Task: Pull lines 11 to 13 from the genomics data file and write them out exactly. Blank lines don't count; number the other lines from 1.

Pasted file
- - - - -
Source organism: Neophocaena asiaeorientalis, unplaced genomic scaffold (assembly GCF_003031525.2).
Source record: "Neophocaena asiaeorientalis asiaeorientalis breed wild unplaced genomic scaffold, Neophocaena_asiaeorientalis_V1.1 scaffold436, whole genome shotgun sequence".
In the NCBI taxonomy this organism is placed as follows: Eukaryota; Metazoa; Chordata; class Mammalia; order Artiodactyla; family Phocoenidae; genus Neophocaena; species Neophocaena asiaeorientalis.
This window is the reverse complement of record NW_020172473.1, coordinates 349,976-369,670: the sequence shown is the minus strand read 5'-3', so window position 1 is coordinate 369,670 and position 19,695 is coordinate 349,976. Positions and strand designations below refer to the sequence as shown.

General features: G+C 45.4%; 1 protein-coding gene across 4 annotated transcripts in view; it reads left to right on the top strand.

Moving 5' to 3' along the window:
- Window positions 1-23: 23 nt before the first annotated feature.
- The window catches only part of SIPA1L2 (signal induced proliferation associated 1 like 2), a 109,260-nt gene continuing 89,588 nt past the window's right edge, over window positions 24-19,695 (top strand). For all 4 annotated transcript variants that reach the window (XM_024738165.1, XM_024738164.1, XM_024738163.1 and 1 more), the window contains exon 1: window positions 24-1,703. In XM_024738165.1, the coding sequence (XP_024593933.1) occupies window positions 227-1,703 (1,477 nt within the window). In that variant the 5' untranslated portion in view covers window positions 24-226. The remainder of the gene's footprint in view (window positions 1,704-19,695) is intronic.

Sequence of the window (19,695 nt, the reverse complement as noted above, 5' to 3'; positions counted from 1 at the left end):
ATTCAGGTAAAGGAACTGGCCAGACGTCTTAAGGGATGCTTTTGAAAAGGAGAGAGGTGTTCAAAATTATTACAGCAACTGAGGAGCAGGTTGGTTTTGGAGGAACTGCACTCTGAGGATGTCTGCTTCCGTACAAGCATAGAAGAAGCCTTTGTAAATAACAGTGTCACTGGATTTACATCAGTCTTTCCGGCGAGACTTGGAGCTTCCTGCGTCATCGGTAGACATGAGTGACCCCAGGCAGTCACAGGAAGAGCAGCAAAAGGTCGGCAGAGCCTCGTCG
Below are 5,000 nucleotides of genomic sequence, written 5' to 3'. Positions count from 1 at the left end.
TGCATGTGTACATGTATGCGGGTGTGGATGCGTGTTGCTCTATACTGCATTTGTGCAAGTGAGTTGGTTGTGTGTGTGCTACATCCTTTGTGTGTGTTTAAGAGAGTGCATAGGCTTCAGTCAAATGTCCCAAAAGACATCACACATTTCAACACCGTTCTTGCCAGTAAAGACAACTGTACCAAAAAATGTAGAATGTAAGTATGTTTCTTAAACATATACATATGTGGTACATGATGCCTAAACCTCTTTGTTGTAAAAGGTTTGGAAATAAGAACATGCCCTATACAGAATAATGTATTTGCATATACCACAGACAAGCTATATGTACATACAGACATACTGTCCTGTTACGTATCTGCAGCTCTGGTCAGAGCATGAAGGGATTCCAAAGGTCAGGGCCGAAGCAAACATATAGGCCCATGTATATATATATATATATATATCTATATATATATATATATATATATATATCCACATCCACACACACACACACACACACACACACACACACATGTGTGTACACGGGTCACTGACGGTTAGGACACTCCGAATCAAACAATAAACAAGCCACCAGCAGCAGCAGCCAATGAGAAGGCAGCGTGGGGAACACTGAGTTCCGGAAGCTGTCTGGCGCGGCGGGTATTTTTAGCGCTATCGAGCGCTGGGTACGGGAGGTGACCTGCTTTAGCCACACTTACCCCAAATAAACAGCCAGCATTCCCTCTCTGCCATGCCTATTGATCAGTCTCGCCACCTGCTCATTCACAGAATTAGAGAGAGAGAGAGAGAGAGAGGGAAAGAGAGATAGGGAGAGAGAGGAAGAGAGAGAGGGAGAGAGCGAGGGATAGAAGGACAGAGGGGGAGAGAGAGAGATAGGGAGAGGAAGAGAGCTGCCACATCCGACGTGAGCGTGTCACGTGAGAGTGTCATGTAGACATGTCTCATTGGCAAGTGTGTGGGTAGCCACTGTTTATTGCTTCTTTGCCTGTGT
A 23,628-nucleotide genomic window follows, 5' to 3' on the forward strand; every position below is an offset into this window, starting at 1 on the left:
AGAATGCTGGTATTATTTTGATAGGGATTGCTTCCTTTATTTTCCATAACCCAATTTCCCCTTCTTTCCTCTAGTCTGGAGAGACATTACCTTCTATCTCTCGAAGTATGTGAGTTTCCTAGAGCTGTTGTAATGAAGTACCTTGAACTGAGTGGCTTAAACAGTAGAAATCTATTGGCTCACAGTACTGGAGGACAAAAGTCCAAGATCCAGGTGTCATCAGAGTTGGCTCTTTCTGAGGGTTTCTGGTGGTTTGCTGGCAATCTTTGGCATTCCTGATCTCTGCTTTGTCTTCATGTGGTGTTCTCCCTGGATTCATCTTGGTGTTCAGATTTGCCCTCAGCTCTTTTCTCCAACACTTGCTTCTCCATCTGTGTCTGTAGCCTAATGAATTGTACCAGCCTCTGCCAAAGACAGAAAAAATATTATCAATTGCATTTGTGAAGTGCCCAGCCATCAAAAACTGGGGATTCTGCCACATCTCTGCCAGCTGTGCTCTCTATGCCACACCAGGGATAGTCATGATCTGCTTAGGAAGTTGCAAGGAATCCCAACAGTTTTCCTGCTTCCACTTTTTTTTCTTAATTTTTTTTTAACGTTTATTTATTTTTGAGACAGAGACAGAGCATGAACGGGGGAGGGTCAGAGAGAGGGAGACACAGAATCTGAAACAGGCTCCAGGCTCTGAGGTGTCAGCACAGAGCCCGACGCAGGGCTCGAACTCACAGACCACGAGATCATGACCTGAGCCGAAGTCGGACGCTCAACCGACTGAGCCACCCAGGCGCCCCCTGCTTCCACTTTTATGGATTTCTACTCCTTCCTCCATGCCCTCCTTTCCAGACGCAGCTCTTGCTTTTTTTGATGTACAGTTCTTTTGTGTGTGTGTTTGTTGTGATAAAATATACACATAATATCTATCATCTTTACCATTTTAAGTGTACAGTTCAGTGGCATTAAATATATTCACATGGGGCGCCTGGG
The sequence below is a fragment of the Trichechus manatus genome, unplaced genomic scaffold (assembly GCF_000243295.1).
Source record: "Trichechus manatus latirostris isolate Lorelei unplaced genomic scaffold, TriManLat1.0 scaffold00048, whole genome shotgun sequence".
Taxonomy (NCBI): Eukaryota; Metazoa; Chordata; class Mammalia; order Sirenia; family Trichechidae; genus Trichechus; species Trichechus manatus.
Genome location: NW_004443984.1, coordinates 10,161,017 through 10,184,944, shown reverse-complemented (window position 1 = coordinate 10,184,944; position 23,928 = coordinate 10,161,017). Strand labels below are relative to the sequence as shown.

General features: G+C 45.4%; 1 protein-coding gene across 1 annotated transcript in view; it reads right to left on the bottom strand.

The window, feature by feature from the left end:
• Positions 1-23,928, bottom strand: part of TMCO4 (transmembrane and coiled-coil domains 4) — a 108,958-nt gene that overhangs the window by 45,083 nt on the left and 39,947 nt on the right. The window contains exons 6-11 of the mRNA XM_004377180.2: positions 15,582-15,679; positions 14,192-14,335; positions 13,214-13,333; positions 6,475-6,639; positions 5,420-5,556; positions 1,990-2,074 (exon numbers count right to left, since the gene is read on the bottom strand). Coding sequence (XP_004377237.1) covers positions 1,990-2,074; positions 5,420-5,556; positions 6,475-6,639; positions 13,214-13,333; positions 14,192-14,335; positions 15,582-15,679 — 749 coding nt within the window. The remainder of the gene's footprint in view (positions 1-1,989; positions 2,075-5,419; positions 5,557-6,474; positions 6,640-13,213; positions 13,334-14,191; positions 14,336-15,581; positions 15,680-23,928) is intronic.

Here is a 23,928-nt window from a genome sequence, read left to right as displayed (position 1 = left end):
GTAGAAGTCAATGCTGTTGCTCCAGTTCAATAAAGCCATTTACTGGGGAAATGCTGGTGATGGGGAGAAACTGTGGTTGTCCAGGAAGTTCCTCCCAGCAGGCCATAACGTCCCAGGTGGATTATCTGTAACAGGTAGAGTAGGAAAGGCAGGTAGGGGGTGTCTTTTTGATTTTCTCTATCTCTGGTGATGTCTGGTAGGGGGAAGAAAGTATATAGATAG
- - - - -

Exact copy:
Below are 5,000 nucleotides of genomic sequence, written 5' to 3'. Positions count from 1 at the left end.
TGCATGTGTACATGTATGCGGGTGTGGATGCGTGTTGCTCTATACTGCATTTGTGCAAGTGAGTTGGTTGTGTGTGTGCTACATCCTTTGTGTGTGTTTAAGAGAGTGCATAGGCTTCAGTCAAATGTCCCAAAAGACATCACACATTTCAACACCGTTCTTGCCAGTAAAGACAACTGTACCAAAAAATGTAGAATGTAAGTATGTTTCTTAAACATATACATATGTGGTACATGATGCCTAAACCTCTTTGTTGTAAAAGGTTTGGAAATAAGAACATGCCCTATACAGAATAATGTATTTGCATATACCACAGACAAGCTATATGTACATACAGACATACTGTCCTGTTACGTATCTGCAGCTCTGGTCAGAGCATGAAGGGATTCCAAAGGTCAGGGCCGAAGCAAACATATAGGCCCATGTATATATATATATATATATATCTATATATATATATATATATATATATATCCACATCCACACACACACACACACACACACACACACACACATGTGTGTACACGGGTCACTGACGGTTAGGACACTCCGAATCAAACAATAAACAAGCCACCAGCAGCAGCAGCCAATGAGAAGGCAGCGTGGGGAACACTGAGTTCCGGAAGCTGTCTGGCGCGGCGGGTATTTTTAGCGCTATCGAGCGCTGGGTACGGGAGGTGACCTGCTTTAGCCACACTTACCCCAAATAAACAGCCAGCATTCCCTCTCTGCCATGCCTATTGATCAGTCTCGCCACCTGCTCATTCACAGAATTAGAGAGAGAGAGAGAGAGAGAGGGAAAGAGAGATAGGGAGAGAGAGGAAGAGAGAGAGGGAGAGAGCGAGGGATAGAAGGACAGAGGGGGAGAGAGAGAGATAGGGAGAGGAAGAGAGCTGCCACATCCGACGTGAGCGTGTCACGTGAGAGTGTCATGTAGACATGTCTCATTGGCAAGTGTGTGGGTAGCCACTGTTTATTGCTTCTTTGCCTGTGT
A 23,628-nucleotide genomic window follows, 5' to 3' on the forward strand; every position below is an offset into this window, starting at 1 on the left: